One never senses judgment from Dano, Kazan, Gyllenhaal, or Mulligan—they recognize that there’s beauty even in the mistakes we make in life. It’s what makes…
Here is another movie about how Doris Day preserves her virtue. Frankly, I have lost interest in Doris Day's virtue. Doris Day without doubt has the most threatened virtue in history. Compared to her, Helen of Troy was a registered nurse.
Oh, I'll confess there was once a time when I was concerned. Once there was a time when I was downright worried about Doris Day's virtue. Not long ago, Rock Hudson and Rod Taylor and Richard Harris were all hot on the trail of Doris Day's virtue. But their efforts came to naught, and Doris Day's virtue, as they say, emerged intact.
Now, in "Where Were You When the Lights Went Out?" Robert Morse is after Doris Day's virtue, and I think we can all breathe easy. In every Doris Day movie, the same thing happens. Doris Day accidentally gets into bed with someone she shouldn't be in bed with. However, it always happens very innocently and by accident, and Doris Day's virtue always emerges intact, although for a while there it's touch and go.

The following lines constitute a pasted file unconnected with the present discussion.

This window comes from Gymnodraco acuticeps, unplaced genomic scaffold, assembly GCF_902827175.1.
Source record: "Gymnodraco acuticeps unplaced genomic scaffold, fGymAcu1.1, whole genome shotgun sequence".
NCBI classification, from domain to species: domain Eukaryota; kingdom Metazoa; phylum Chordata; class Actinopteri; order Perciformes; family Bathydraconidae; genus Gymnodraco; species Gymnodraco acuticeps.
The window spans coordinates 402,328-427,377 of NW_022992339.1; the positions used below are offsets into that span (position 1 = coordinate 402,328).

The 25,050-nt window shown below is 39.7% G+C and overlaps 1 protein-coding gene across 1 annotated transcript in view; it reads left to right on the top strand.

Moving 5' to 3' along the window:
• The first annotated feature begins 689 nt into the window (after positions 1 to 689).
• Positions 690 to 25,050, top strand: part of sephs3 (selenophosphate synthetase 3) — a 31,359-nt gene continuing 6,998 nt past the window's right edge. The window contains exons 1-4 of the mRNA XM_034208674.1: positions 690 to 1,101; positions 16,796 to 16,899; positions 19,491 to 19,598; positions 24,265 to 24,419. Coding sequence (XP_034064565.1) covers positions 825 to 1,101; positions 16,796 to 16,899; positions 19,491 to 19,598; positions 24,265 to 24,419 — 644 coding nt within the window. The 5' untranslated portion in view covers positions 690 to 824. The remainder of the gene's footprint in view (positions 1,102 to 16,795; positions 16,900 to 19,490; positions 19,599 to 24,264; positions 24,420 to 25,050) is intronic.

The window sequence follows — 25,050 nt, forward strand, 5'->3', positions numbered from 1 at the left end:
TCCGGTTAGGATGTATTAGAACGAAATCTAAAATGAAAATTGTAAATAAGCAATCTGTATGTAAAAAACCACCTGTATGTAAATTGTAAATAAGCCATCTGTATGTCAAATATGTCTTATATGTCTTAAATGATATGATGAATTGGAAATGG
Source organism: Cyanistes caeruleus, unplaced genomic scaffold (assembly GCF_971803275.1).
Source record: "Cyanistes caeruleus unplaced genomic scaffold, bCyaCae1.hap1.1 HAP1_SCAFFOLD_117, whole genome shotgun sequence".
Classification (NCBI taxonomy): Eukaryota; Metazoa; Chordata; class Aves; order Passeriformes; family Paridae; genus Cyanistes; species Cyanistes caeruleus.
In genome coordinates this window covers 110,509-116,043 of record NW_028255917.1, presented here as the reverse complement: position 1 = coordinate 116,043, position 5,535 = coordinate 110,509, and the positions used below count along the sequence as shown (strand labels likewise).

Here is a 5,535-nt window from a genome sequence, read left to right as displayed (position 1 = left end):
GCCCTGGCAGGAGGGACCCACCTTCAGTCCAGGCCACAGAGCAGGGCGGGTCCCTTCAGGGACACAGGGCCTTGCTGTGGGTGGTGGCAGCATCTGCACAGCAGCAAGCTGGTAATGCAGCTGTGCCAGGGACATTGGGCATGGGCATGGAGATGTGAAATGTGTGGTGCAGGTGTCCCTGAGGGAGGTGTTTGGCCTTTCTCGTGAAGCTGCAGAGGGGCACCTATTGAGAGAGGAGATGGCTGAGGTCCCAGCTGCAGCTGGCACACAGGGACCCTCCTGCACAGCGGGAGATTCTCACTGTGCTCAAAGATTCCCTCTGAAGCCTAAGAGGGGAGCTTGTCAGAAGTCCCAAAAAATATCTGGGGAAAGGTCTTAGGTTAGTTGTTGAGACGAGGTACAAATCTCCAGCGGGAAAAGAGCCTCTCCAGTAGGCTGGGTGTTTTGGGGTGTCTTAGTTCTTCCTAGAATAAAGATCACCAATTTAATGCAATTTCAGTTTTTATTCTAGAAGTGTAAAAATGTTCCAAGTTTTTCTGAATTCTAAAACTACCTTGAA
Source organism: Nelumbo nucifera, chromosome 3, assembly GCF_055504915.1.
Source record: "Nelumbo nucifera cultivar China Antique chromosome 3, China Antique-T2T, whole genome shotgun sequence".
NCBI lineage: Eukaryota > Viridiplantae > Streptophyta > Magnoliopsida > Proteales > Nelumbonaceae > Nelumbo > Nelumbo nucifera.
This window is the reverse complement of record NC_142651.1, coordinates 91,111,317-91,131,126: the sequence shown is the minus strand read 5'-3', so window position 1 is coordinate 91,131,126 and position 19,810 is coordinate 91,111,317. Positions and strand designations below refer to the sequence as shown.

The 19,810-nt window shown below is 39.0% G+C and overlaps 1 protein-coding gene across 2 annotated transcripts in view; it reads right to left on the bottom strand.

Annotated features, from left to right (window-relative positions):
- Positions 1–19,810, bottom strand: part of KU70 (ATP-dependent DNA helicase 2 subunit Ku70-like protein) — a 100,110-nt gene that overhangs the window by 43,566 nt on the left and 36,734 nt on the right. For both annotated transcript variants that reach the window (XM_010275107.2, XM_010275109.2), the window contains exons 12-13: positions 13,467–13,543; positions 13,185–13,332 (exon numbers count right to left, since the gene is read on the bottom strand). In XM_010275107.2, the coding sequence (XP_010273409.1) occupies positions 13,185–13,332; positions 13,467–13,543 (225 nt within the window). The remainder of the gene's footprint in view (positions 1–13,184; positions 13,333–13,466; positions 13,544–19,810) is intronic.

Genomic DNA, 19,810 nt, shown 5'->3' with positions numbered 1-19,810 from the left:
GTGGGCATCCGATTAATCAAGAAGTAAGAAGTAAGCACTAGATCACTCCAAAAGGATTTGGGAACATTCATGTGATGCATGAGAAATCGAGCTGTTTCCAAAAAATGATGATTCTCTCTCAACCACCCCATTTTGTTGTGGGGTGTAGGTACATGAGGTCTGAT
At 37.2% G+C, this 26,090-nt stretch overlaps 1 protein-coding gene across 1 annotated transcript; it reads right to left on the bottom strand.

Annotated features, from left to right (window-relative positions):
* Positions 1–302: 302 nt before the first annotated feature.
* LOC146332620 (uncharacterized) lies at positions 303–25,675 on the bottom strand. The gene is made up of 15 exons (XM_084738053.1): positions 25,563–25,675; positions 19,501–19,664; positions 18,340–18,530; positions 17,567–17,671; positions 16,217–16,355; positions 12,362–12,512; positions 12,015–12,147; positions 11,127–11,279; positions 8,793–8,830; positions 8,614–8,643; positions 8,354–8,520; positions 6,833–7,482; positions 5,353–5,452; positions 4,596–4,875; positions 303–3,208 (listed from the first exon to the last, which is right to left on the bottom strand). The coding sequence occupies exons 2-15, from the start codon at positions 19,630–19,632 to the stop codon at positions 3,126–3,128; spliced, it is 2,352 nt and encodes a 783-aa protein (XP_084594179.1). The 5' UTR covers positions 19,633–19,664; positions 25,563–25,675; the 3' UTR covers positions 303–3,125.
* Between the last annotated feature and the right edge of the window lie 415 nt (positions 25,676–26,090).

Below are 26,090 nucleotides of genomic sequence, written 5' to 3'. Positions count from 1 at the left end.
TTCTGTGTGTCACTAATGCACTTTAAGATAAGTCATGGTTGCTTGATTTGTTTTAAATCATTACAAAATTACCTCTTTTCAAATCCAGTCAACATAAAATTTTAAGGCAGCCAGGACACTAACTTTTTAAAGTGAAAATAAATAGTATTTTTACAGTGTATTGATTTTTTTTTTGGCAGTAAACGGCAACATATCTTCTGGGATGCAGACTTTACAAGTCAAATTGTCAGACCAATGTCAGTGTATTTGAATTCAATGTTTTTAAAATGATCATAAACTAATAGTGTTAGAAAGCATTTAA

In this, movie, Doris Day drinks half a glass of sleeping medicine. Then Robert Morse wanders into the house and accidentally drinks the other half. Then they fall asleep together, but they're already asleep -- get it? Then Doris Day's husband, Patrick O'Neal, comes home and raises hell. Any husband of Doris Day should know it was only an accident.
Anyway, it is supposed to be very funny that Doris Day got into this embarrassing but really innocent situation by accident -- see? I don't find it funny at all. By this time it's taking on the elements of
If I were Doris Day, and I had accidentally gotten in an embarrassing situation with Rock Hudson and Rod Taylor and Richard Harris and Robert Morse and everyone else in the phone book in 27 straight movies, and my virtue were still intact, frankly I'd start to worry.
This message came to me from a reader named Peter Svensland. He and a fr...
A review of Mike Flanagan's new horror series based on the Shirley Jackson novel, The Haunting of Hill House.
An epic essay on an epic comedy of the 1960s, now given deluxe treatment on Blu-ray and DVD by Criterion.
Far Flung Correspondent Seongyong Cho revisits John Carpenter's classic Halloween.